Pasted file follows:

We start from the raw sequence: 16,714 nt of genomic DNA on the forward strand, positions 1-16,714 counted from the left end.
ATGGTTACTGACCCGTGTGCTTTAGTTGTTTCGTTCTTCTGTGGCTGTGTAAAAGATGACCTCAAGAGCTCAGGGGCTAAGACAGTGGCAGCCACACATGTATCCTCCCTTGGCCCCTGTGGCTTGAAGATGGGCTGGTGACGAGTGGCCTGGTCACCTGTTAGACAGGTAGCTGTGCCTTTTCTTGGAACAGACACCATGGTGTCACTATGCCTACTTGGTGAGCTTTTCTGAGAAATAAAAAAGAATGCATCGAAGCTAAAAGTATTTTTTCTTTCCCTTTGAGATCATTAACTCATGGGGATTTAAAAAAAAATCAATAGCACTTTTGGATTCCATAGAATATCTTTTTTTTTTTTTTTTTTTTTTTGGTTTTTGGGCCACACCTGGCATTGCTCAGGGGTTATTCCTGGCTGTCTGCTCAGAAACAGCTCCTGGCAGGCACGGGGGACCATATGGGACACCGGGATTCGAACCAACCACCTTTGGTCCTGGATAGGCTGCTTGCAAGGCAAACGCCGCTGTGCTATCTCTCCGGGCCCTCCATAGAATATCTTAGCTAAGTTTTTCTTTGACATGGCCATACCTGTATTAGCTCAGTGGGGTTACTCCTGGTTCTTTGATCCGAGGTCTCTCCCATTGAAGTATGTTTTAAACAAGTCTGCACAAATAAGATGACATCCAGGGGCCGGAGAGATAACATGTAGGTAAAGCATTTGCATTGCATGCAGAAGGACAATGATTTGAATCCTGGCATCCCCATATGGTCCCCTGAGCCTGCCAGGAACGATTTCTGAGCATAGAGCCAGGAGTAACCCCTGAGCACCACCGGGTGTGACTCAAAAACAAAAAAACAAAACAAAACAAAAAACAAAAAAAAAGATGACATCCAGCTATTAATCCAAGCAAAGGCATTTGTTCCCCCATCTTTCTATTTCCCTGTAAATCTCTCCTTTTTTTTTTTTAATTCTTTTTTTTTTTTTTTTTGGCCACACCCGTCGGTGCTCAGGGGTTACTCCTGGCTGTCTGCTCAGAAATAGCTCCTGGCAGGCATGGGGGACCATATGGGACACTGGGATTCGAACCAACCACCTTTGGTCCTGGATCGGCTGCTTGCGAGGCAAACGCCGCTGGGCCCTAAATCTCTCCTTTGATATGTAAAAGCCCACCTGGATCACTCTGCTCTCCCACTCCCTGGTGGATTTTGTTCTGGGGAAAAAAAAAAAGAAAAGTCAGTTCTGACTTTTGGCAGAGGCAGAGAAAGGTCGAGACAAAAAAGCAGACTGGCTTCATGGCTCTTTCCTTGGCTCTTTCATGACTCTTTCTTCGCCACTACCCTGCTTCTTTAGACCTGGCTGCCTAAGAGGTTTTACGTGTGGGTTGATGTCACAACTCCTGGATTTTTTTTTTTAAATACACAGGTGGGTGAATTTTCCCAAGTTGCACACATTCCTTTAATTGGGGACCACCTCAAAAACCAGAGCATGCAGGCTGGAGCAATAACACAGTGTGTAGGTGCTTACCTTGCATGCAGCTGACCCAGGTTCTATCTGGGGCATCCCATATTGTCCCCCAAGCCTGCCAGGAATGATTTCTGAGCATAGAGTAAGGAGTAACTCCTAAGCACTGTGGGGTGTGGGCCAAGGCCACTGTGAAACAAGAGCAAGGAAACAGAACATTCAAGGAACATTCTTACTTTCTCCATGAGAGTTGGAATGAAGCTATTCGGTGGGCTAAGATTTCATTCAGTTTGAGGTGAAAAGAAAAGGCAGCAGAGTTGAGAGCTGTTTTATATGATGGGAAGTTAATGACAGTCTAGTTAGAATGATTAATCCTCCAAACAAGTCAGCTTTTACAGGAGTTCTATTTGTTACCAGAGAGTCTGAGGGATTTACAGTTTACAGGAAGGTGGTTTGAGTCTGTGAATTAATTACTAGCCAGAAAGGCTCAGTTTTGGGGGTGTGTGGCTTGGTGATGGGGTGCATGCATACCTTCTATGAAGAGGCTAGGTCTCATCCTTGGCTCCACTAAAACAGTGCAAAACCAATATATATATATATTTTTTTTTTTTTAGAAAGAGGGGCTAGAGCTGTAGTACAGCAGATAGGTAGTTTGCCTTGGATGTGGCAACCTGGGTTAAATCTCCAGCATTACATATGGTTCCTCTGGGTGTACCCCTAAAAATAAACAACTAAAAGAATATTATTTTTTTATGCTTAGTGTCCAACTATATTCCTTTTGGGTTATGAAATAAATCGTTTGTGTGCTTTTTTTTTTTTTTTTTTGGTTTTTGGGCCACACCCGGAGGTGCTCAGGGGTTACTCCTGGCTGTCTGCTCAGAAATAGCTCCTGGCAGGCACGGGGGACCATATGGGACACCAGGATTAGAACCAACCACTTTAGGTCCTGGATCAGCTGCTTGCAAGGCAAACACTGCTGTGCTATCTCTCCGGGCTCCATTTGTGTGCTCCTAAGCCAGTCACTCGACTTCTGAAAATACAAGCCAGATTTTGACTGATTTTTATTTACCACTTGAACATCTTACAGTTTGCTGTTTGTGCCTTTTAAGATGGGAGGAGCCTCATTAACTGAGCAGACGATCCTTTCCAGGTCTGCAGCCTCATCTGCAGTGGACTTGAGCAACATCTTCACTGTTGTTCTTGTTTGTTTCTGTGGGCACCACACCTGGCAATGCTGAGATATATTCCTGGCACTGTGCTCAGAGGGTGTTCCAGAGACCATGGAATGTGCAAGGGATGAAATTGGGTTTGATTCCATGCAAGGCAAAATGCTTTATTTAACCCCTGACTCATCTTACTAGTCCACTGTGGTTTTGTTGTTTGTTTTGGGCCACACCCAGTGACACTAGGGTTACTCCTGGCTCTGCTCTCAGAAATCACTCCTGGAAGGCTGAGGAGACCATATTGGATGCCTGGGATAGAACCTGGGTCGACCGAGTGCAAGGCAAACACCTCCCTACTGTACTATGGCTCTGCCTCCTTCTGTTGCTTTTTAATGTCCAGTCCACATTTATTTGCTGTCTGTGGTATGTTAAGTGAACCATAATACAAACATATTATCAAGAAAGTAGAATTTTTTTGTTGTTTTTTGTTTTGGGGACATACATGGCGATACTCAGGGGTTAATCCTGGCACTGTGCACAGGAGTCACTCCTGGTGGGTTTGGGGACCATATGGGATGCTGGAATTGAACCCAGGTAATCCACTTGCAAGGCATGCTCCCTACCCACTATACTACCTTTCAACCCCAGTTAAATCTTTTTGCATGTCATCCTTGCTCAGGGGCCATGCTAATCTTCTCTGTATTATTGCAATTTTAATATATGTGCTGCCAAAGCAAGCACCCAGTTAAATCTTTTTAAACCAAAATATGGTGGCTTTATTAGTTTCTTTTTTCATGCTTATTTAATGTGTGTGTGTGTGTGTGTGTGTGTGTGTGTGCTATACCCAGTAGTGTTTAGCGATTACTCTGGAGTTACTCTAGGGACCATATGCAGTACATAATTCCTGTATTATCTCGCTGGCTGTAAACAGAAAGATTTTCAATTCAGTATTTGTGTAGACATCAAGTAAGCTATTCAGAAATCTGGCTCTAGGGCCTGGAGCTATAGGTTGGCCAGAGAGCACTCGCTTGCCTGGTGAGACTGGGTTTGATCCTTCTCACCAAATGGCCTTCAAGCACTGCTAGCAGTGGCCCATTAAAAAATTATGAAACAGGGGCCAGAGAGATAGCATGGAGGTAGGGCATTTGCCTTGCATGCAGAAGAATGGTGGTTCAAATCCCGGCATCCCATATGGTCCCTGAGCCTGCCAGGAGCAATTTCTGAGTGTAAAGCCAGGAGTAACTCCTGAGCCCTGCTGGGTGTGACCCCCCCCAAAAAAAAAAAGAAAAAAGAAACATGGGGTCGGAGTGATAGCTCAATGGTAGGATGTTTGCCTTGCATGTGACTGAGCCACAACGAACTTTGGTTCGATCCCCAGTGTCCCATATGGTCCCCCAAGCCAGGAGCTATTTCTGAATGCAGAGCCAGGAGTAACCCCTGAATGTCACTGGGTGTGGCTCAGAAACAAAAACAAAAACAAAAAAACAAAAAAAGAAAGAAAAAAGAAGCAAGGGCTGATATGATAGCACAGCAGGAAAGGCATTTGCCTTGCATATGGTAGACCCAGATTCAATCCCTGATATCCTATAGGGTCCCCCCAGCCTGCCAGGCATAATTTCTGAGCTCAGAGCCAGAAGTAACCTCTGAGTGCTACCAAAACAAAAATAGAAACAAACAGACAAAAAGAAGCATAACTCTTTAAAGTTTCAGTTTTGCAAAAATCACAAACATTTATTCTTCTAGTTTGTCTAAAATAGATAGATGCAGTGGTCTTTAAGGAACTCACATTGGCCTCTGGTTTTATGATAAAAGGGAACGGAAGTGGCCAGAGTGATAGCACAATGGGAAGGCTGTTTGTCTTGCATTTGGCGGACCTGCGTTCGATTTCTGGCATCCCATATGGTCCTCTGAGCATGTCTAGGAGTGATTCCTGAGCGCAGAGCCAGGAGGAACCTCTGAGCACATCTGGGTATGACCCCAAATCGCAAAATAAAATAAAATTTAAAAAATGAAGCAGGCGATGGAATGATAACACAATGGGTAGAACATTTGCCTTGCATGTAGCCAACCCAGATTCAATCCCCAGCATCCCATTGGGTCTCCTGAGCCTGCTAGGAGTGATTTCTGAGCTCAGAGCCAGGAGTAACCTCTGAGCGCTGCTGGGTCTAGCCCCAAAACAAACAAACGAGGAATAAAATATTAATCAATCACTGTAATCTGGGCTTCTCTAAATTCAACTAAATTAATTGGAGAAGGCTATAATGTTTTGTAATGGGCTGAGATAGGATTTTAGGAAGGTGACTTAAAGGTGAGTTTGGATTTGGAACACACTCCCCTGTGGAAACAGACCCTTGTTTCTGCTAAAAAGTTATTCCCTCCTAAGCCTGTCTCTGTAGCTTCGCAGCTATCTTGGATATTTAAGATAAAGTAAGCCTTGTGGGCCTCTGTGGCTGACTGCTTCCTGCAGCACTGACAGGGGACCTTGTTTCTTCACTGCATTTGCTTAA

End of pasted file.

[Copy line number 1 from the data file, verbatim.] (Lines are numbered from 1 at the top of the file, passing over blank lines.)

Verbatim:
We start from the raw sequence: 16,714 nt of genomic DNA on the forward strand, positions 1-16,714 counted from the left end.